CERAWeek: Marathon's Cazalot favors carbon tax

Marathon Oil President and CEO Clarence Cazalot weighed in on the carbon tax versus cap-and-trade debate today, and he’s on the tax side.
Like Exxon Mobil CEO Rex Tillerson, Duke Energy CEO Paul Anderson and Dynegy CEO Bruce Williamson, Cazalot says a carbon tax is a simple, transparent way to identify the cost of carbon and avoid yet another volatile market that could be skewed by speculators. Economists have expressed the same view, skeptical of a market designed by government.
However, the Obama Administration sees cap-and-trade as a way to jumpstart the struggling economy.
Rep. Edward Markey, D-Mass., chairman of the House Commerce and Energy Subcommittee on Energy and the Environment, also says a cap-and-trade system is likely and insists Congress can make it fair and predictable.
And the United States Climate Action Partnership, a coalition of business and environmental groups that includes ConocoPhillips as well as U.S. divisions of Royal Dutch Shell and BP, built on the cap-and-trade momentum earlier this month by submitting a detailed plan to Congress.
But Cazalot said at a breakfast gathering at Cambridge Energy Research Associates’ CERAWeek conference that from the standpoint of an industry that will have to invest billions in new sources of energy in the coming decades, “we really don’t need one more source of volatility in the business.”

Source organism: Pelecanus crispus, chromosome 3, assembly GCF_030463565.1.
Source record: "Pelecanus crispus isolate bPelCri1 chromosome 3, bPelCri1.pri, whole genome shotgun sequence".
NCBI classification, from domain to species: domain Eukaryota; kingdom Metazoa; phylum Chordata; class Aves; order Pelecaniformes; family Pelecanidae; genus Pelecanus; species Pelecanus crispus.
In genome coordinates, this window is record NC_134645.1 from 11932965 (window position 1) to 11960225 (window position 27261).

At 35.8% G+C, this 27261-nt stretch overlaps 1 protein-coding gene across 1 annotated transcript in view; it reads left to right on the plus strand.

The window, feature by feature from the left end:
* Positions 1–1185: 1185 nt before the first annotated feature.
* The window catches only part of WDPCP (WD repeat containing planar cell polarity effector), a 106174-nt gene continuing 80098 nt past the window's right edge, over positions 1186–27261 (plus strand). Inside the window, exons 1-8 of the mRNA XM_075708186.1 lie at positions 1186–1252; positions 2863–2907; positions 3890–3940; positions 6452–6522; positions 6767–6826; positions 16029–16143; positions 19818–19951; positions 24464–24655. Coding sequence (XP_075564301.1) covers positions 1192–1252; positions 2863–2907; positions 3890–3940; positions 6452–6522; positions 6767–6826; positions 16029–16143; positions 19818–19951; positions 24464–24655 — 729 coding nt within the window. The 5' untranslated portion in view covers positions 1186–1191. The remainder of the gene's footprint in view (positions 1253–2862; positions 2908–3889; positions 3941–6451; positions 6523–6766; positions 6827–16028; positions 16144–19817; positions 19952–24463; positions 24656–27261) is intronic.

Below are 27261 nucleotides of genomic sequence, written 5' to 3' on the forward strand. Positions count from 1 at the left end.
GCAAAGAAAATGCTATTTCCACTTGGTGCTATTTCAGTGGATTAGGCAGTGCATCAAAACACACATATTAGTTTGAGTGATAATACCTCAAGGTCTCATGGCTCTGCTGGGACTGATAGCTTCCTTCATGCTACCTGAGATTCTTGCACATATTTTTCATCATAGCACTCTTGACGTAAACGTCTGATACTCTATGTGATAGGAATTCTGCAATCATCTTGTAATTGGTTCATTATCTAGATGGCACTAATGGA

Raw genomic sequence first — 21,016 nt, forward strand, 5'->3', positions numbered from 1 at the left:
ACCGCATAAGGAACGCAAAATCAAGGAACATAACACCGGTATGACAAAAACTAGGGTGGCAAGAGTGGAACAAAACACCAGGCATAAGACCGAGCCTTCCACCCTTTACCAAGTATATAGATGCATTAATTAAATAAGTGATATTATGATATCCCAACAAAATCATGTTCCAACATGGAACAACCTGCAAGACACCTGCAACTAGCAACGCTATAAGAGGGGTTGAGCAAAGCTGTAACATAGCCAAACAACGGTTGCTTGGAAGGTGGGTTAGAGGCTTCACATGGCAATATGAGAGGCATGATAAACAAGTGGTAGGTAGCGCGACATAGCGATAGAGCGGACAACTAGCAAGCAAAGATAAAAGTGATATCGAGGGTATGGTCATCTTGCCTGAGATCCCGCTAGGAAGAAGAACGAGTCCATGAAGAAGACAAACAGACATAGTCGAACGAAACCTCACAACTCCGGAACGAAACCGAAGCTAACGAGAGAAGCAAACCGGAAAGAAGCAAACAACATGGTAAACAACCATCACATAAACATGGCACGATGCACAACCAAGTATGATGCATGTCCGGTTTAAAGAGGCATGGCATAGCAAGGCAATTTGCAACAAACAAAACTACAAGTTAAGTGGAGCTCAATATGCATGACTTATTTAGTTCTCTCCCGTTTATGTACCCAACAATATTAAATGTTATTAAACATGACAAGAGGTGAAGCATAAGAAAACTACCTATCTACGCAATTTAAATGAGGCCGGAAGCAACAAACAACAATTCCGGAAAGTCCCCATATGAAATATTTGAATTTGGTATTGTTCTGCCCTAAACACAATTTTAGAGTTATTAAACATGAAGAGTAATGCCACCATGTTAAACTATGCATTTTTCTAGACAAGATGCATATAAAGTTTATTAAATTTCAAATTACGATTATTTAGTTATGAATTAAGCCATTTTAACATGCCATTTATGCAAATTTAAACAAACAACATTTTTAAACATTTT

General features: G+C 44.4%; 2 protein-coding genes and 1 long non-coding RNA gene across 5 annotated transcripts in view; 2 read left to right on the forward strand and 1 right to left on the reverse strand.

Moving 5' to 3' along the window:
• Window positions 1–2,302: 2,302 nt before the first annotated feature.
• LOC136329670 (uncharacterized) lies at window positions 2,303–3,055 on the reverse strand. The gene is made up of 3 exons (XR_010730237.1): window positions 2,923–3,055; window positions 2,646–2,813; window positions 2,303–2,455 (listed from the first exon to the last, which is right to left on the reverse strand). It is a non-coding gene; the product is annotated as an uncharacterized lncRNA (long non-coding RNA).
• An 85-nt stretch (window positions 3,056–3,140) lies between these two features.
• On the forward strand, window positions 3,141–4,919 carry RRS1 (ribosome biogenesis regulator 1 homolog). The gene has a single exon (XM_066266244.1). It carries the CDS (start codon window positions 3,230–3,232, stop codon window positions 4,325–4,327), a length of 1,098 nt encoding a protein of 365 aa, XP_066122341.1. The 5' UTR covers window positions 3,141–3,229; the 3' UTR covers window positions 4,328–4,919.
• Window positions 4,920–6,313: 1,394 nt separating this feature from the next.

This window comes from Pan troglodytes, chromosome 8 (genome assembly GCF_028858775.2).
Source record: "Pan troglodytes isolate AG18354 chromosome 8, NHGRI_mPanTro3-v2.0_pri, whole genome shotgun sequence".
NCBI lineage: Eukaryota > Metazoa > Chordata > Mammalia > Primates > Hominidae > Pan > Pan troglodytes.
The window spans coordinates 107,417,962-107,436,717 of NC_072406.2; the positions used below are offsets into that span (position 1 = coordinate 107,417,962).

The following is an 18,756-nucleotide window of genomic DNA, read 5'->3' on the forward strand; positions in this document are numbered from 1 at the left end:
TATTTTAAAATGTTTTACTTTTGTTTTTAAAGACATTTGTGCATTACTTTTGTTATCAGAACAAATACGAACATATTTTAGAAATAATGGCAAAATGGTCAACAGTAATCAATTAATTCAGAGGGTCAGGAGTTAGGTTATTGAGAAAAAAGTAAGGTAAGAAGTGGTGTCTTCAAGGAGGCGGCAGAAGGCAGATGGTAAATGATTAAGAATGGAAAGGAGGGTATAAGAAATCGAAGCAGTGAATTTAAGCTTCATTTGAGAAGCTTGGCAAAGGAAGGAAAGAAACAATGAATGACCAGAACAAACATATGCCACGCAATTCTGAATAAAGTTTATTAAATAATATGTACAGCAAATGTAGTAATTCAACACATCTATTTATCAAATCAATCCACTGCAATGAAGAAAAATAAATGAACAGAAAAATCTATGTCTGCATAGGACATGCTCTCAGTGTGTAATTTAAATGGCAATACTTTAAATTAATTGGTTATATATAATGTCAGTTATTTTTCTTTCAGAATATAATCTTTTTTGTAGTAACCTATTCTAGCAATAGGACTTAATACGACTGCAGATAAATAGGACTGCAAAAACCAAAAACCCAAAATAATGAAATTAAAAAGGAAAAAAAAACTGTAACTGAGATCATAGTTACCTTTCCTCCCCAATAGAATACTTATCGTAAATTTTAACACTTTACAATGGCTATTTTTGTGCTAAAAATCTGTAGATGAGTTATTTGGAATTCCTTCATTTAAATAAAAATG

He referred to volatility in oil prices last year, when market speculators were largely blamed for driving prices over $140 a barrel before the economy went south.
A cap-and-trade system would seek to cut greenhouse gas emissions by setting a cap on carbon dioxide emissions, issuing emissions permits and allowing companies to trade them in an open market. When the number of permits drop, companies would have to lower emissions.
A tax would simply add a fee for every ton of carbon dioxide produced by those that use fossil fuels, like refineries and power plants. The tax would increase over time, and therefore encourage companies to seek alternatives.
Both options give companies incentives to cut emissions, and both would lead to higher energy prices for consumers.

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